EU to open membership talks with Serbia

European leaders agree on opening accession talks with Serbia by January, as bloc continues to enlarge to the east.

    EU to open membership talks with Serbia
    Presidents and prime ministers from the 27 EU nations have attended a two-day summit in Brussels [Reuters]

    European Union leaders have agreed to open EU membership talks with Serbia by January as the bloc continued to enlarge to the east.

    The EU president, Herman Van Rompuy, announced at the close of a two-day summit on Friday that the bloc's 27 leaders had decided to open accession negotiations with Serbia "at the very latest in January".

    The milestone decision for the once pariah Balkan state follows its capture of wanted war fugitives and an historic deal in April with its breakaway former province of Kosovo to mutually mend ties.

    It also comes 48 hours before Croatia formally becomes the 28th EU member state.

    Van Rompuy said the EU had also agreed to go ahead with negotiations on an association deal with Kosovo, though five EU members do not recognise its unilateral 2008 declaration of independence.

    'Courageous decisions'

    "These two decisions are a direct result of the courageous decisions taken by Serbia and Kosovo," Van Rompuy said at a news conference, referring to an April pledge to normalise ties between the two former foes.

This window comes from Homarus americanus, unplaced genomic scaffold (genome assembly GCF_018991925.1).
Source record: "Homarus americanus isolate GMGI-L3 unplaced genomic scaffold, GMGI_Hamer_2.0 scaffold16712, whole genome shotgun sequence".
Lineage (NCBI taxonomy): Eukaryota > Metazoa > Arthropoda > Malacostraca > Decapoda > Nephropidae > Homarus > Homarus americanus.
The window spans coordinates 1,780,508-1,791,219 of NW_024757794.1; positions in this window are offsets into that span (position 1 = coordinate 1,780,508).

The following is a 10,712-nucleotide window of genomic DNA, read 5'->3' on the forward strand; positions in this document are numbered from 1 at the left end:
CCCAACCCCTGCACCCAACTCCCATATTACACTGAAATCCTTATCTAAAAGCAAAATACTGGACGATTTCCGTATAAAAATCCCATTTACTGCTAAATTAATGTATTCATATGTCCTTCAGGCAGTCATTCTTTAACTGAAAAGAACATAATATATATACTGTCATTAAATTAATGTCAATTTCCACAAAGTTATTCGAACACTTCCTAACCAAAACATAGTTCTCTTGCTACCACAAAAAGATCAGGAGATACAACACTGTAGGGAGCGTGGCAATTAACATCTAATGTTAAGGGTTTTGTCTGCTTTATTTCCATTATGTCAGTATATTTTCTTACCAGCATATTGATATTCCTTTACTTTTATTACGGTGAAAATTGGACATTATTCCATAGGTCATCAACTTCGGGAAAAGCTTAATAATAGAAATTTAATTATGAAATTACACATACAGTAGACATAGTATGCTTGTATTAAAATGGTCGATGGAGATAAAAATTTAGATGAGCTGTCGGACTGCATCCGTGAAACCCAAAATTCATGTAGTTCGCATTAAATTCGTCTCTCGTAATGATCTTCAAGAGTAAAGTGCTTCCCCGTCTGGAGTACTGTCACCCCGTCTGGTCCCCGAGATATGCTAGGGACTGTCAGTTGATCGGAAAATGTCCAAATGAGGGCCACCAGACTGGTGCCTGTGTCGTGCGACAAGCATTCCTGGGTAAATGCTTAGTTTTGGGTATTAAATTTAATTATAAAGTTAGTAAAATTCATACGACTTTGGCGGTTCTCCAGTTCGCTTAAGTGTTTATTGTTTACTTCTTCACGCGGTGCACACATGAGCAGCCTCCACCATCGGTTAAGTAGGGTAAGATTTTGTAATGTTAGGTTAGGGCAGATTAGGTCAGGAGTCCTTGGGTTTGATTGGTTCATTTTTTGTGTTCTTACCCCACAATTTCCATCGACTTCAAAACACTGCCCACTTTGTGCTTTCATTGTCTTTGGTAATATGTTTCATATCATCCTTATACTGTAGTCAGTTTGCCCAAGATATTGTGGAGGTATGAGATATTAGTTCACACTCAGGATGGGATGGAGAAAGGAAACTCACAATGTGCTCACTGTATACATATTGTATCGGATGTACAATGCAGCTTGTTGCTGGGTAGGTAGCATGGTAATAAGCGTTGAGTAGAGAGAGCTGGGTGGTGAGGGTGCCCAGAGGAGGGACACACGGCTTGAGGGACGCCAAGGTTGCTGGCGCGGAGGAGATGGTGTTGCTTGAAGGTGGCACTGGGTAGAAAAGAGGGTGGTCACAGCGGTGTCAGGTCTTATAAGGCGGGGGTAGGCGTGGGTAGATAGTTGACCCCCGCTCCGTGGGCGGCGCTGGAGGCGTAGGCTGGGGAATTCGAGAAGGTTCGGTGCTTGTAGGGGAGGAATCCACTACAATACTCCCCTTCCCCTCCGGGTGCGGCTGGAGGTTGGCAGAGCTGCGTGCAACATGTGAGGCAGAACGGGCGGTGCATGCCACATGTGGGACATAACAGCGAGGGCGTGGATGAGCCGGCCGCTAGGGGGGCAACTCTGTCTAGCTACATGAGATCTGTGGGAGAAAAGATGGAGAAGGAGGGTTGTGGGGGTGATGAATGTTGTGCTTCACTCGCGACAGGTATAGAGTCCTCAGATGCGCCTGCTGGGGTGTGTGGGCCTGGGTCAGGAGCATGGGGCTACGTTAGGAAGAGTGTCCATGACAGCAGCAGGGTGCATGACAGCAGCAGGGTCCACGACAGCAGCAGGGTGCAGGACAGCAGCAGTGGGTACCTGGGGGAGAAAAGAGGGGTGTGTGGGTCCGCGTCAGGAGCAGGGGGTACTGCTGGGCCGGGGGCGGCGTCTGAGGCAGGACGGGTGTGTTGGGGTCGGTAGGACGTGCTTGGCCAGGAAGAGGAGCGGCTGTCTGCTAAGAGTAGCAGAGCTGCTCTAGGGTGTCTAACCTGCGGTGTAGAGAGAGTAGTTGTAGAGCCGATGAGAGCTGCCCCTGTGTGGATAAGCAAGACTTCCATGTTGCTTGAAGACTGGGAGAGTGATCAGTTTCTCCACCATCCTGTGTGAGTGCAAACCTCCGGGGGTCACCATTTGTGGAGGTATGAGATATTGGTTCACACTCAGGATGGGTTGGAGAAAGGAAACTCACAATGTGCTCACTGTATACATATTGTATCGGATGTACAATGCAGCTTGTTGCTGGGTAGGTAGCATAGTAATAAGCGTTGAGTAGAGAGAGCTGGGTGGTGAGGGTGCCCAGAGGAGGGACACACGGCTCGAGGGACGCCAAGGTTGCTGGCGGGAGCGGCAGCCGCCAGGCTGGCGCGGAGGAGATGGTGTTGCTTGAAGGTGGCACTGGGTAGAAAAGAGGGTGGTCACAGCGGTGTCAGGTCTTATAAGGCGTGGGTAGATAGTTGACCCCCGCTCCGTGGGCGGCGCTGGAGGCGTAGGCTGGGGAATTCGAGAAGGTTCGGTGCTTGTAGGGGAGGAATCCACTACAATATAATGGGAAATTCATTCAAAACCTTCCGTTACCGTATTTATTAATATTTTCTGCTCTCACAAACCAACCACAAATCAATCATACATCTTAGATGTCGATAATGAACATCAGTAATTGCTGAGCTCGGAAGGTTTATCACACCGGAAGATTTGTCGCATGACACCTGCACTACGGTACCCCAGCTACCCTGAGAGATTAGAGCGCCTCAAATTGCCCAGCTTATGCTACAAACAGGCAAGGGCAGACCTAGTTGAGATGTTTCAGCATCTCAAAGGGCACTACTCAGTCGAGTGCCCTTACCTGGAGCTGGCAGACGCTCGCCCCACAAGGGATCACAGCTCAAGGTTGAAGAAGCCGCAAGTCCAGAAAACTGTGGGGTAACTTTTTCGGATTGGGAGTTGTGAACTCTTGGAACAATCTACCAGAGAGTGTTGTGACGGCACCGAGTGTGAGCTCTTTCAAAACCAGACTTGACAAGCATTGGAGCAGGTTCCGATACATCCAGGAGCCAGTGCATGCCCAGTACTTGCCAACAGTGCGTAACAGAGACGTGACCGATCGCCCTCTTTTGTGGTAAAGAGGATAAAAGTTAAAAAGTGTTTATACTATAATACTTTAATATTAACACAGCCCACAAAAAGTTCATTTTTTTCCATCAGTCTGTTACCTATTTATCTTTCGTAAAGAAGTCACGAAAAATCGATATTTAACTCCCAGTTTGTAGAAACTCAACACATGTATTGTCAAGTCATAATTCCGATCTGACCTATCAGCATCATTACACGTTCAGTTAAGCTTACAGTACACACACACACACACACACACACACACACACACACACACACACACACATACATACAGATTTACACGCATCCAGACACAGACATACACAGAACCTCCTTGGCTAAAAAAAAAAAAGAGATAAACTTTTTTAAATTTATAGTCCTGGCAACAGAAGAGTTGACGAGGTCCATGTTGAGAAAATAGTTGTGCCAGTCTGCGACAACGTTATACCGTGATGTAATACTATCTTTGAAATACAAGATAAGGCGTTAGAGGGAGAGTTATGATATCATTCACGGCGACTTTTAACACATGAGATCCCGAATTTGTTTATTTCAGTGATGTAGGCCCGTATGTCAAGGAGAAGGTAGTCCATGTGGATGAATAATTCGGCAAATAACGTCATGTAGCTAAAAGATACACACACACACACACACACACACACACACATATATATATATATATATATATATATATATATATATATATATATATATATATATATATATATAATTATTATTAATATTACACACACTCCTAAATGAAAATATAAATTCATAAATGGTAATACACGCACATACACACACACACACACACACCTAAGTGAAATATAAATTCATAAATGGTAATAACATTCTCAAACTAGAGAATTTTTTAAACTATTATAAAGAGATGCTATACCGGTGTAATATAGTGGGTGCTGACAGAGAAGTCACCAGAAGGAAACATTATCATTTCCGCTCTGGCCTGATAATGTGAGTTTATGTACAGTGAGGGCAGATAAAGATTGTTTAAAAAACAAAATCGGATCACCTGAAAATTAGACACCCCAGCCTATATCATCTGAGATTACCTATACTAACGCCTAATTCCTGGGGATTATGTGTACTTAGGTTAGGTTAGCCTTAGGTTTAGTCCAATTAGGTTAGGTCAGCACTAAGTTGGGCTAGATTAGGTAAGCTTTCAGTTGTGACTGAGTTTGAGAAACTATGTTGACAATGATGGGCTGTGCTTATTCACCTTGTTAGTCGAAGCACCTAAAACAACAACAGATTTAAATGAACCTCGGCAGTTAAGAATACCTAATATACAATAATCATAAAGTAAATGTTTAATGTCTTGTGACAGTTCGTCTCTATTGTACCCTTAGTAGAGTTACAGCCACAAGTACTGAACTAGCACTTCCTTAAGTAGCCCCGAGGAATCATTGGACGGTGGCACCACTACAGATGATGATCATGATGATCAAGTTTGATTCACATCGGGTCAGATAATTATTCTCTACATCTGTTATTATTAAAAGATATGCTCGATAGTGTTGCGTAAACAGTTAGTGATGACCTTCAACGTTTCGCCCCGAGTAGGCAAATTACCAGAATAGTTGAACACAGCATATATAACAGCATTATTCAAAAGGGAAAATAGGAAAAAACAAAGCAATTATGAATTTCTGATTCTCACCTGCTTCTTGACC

The Serbian Prime Minister, Ivica Dacic last week held out hopes of bringing the country into the EU fold within a quick four to five-year span should Belgrade win the EU summit's support.

    Candidate countries first must align their domestic legislation to the EU standards in 35 sectors, known as chapters, a process that can take years.

    "We are not keen on having these talks last 10 years, we hope in four or five years," Dacic said.

    The decisive factor opening the EU door to Serbia was the EU-negotiated deal struck on April 19 between Belgrade and Pristina to normalise their ties.

    In March 2011, the EU launched talks to help the two normalise relations and solve everyday problems for their citizens, such as the mutual recognition of university degrees and property records.

    SOURCE: Agencies


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